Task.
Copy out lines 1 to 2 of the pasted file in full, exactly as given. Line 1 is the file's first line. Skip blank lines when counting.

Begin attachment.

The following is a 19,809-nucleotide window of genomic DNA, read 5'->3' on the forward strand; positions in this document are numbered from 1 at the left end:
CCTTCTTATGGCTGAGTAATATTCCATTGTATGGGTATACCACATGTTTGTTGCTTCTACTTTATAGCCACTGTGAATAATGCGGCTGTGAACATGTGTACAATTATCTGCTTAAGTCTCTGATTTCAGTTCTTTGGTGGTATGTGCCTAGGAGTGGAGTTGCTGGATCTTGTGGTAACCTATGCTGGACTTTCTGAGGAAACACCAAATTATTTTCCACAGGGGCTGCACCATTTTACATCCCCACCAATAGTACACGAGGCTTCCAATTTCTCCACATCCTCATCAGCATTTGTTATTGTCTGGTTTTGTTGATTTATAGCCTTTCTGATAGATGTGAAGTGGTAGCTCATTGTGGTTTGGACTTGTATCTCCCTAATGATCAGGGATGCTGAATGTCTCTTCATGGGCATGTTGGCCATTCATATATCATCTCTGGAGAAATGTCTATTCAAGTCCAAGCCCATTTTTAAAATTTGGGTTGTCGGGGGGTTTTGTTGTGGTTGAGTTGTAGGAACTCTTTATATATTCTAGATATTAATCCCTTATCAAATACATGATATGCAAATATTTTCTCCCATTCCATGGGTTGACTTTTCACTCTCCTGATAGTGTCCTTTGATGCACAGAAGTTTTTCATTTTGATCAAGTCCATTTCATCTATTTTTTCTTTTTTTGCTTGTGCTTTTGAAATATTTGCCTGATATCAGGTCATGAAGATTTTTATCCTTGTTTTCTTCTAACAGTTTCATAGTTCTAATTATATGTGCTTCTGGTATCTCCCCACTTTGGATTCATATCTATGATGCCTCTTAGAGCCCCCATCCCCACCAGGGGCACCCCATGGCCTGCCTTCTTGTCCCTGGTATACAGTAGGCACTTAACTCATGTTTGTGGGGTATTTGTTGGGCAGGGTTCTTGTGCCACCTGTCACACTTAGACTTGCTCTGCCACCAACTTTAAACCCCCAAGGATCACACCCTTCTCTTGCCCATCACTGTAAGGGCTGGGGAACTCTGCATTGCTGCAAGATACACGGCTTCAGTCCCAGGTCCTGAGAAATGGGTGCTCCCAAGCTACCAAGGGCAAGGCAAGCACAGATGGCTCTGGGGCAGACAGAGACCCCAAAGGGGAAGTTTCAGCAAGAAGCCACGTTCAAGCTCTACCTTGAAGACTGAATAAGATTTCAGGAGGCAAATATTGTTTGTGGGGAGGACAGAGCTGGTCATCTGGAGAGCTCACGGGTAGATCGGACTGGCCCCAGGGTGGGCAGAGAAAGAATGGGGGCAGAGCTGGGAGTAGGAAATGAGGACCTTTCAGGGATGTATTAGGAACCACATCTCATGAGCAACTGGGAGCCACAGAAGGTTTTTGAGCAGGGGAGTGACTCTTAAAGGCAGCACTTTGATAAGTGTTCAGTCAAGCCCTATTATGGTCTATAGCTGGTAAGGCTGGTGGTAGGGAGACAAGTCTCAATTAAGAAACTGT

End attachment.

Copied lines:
The following is a 19,809-nucleotide window of genomic DNA, read 5'->3' on the forward strand; positions in this document are numbered from 1 at the left end:
CCTTCTTATGGCTGAGTAATATTCCATTGTATGGGTATACCACATGTTTGTTGCTTCTACTTTATAGCCACTGTGAATAATGCGGCTGTGAACATGTGTACAATTATCTGCTTAAGTCTCTGATTTCAGTTCTTTGGTGGTATGTGCCTAGGAGTGGAGTTGCTGGATCTTGTGGTAACCTATGCTGGACTTTCTGAGGAAACACCAAATTATTTTCCACAGGGGCTGCACCATTTTACATCCCCACCAATAGTACACGAGGCTTCCAATTTCTCCACATCCTCATCAGCATTTGTTATTGTCTGGTTTTGTTGATTTATAGCCTTTCTGATAGATGTGAAGTGGTAGCTCATTGTGGTTTGGACTTGTATCTCCCTAATGATCAGGGATGCTGAATGTCTCTTCATGGGCATGTTGGCCATTCATATATCATCTCTGGAGAAATGTCTATTCAAGTCCAAGCCCATTTTTAAAATTTGGGTTGTCGGGGGGTTTTGTTGTGGTTGAGTTGTAGGAACTCTTTATATATTCTAGATATTAATCCCTTATCAAATACATGATATGCAAATATTTTCTCCCATTCCATGGGTTGACTTTTCACTCTCCTGATAGTGTCCTTTGATGCACAGAAGTTTTTCATTTTGATCAAGTCCATTTCATCTATTTTTTCTTTTTTTGCTTGTGCTTTTGAAATATTTGCCTGATATCAGGTCATGAAGATTTTTATCCTTGTTTTCTTCTAACAGTTTCATAGTTCTAATTATATGTGCTTCTGGTATCTCCCCACTTTGGATTCATATCTATGATGCCTCTTAGAGCCCCCATCCCCACCAGGGGCACCCCATGGCCTGCCTTCTTGTCCCTGGTATACAGTAGGCACTTAACTCATGTTTGTGGGGTATTTGTTGGGCAGGGTTCTTGTGCCACCTGTCACACTTAGACTTGCTCTGCCACCAACTTTAAACCCCCAAGGATCACACCCTTCTCTTGCCCATCACTGTAAGGGCTGGGGAACTCTGCATTGCTGCAAGATACACGGCTTCAGTCCCAGGTCCTGAGAAATGGGTGCTCCCAAGCTACCAAGGGCAAGGCAAGCACAGATGGCTCTGGGGCAGACAGAGACCCCAAAGGGGAAGTTTCAGCAAGAAGCCACGTTCAAGCTCTACCTTGAAGACTGAATAAGATTTCAGGAGGCAAATATTGTTTGTGGGGAGGACAGAGCTGGTCATCTGGAGAGCTCACGGGTAGATCGGACTGGCCCCAGGGTGGGCAGAGAAAGAATGGGGGCAGAGCTGGGAGTAGGAAATGAGGACCTTTCAGGGATGTATTAGGAACCACATCTCATGAGCAACTGGGAGCCACAGAAGGTTTTTGAGCAGGGGAGTGACTCTTAAAGGCAGCACTTTGATAAGTGTTCAGTCAAGCCCTATTATGGTCTATAGCTGGTAAGGCTGGTGGTAGGGAGACAAGTCTCAATTAAGAAACTGT